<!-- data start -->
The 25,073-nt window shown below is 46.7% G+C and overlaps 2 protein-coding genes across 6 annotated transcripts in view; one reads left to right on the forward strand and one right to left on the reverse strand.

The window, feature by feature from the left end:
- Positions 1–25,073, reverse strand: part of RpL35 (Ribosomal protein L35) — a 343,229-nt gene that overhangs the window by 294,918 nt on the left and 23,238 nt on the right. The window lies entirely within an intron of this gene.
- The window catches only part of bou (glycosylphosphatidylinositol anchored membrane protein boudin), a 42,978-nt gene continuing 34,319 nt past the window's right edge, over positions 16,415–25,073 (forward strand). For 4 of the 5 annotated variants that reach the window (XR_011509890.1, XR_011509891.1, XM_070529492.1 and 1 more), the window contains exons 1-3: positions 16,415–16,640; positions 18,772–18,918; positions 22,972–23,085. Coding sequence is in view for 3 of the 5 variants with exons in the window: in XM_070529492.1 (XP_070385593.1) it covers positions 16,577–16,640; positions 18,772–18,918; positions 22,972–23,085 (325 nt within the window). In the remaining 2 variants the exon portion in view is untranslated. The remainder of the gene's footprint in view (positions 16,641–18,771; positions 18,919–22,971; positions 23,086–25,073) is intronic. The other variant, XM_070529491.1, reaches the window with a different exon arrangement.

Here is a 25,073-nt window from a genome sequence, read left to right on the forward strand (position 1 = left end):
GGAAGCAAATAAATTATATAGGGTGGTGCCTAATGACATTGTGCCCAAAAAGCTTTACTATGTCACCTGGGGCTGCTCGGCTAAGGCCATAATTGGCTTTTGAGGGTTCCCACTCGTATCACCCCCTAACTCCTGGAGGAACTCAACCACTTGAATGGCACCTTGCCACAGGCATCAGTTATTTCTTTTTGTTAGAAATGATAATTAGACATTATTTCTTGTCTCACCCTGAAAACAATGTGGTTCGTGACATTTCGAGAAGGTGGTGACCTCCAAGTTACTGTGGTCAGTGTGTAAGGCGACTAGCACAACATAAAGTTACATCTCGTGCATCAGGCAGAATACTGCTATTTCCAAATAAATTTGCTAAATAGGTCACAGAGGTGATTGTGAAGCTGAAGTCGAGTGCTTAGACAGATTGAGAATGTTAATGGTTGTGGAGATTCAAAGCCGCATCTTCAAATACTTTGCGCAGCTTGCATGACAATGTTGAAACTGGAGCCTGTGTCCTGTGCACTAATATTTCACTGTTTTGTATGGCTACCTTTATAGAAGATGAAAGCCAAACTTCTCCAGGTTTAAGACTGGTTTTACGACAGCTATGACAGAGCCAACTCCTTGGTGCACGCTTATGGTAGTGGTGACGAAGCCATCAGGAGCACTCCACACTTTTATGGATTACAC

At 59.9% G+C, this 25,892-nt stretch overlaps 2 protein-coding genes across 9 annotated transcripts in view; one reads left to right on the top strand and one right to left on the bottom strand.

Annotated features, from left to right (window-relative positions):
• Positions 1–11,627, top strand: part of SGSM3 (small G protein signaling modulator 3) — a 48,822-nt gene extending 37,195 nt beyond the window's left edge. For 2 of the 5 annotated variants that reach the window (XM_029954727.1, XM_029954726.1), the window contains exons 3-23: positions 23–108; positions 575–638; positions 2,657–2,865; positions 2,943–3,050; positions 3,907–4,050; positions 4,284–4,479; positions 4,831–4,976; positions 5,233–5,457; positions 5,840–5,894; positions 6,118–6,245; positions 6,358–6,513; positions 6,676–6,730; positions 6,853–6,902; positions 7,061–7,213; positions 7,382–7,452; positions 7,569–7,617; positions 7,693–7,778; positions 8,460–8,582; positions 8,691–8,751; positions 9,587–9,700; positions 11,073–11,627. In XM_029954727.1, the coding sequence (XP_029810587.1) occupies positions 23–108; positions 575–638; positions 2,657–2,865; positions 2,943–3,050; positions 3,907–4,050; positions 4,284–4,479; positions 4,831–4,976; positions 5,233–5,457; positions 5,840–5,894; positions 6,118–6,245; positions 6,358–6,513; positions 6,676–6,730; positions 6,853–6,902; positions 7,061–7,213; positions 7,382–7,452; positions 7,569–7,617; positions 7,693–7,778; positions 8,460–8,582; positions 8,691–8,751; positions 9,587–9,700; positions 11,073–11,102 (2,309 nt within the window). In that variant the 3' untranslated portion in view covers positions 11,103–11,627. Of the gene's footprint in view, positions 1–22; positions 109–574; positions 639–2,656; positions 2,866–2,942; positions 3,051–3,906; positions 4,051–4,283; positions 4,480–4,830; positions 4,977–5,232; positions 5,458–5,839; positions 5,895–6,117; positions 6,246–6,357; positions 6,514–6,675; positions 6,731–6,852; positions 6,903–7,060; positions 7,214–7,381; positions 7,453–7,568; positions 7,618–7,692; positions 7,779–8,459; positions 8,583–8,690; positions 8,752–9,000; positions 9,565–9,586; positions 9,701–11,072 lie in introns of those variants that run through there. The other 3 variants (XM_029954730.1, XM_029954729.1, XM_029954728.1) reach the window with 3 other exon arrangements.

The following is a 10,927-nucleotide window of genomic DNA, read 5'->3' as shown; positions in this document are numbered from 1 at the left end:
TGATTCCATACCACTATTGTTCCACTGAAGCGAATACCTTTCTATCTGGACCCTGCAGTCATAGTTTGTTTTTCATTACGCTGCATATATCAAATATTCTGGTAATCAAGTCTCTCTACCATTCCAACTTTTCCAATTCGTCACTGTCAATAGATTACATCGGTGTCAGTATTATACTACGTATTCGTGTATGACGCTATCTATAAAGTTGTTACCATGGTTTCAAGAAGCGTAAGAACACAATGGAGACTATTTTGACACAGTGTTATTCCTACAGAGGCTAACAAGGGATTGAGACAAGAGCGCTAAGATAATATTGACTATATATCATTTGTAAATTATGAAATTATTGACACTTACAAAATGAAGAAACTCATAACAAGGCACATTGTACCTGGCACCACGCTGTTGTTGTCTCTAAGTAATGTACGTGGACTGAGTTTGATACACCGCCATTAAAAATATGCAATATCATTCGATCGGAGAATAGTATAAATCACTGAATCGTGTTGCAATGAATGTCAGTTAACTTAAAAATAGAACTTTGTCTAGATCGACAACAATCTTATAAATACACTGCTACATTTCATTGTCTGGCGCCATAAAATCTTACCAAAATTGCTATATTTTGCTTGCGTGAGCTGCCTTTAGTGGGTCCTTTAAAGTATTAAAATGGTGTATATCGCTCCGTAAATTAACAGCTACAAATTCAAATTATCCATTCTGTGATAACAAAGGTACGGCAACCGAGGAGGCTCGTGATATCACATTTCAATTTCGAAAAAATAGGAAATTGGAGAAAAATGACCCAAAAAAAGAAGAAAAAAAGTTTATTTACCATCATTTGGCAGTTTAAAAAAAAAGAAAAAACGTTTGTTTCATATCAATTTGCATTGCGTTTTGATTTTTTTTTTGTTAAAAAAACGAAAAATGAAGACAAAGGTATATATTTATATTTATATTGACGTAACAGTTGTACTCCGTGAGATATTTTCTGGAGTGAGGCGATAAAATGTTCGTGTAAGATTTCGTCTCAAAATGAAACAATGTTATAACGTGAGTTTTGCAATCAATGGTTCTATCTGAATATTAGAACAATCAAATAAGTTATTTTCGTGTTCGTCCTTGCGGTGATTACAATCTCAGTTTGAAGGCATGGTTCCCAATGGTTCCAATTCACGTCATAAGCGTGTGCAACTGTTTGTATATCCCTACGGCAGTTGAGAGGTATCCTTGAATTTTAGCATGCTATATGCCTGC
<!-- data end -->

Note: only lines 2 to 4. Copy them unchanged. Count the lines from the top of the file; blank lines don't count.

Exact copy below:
The window, feature by feature from the left end:
- Positions 1–25,073, reverse strand: part of RpL35 (Ribosomal protein L35) — a 343,229-nt gene that overhangs the window by 294,918 nt on the left and 23,238 nt on the right. The window lies entirely within an intron of this gene.
- The window catches only part of bou (glycosylphosphatidylinositol anchored membrane protein boudin), a 42,978-nt gene continuing 34,319 nt past the window's right edge, over positions 16,415–25,073 (forward strand). For 4 of the 5 annotated variants that reach the window (XR_011509890.1, XR_011509891.1, XM_070529492.1 and 1 more), the window contains exons 1-3: positions 16,415–16,640; positions 18,772–18,918; positions 22,972–23,085. Coding sequence is in view for 3 of the 5 variants with exons in the window: in XM_070529492.1 (XP_070385593.1) it covers positions 16,577–16,640; positions 18,772–18,918; positions 22,972–23,085 (325 nt within the window). In the remaining 2 variants the exon portion in view is untranslated. The remainder of the gene's footprint in view (positions 16,641–18,771; positions 18,919–22,971; positions 23,086–25,073) is intronic. The other variant, XM_070529491.1, reaches the window with a different exon arrangement.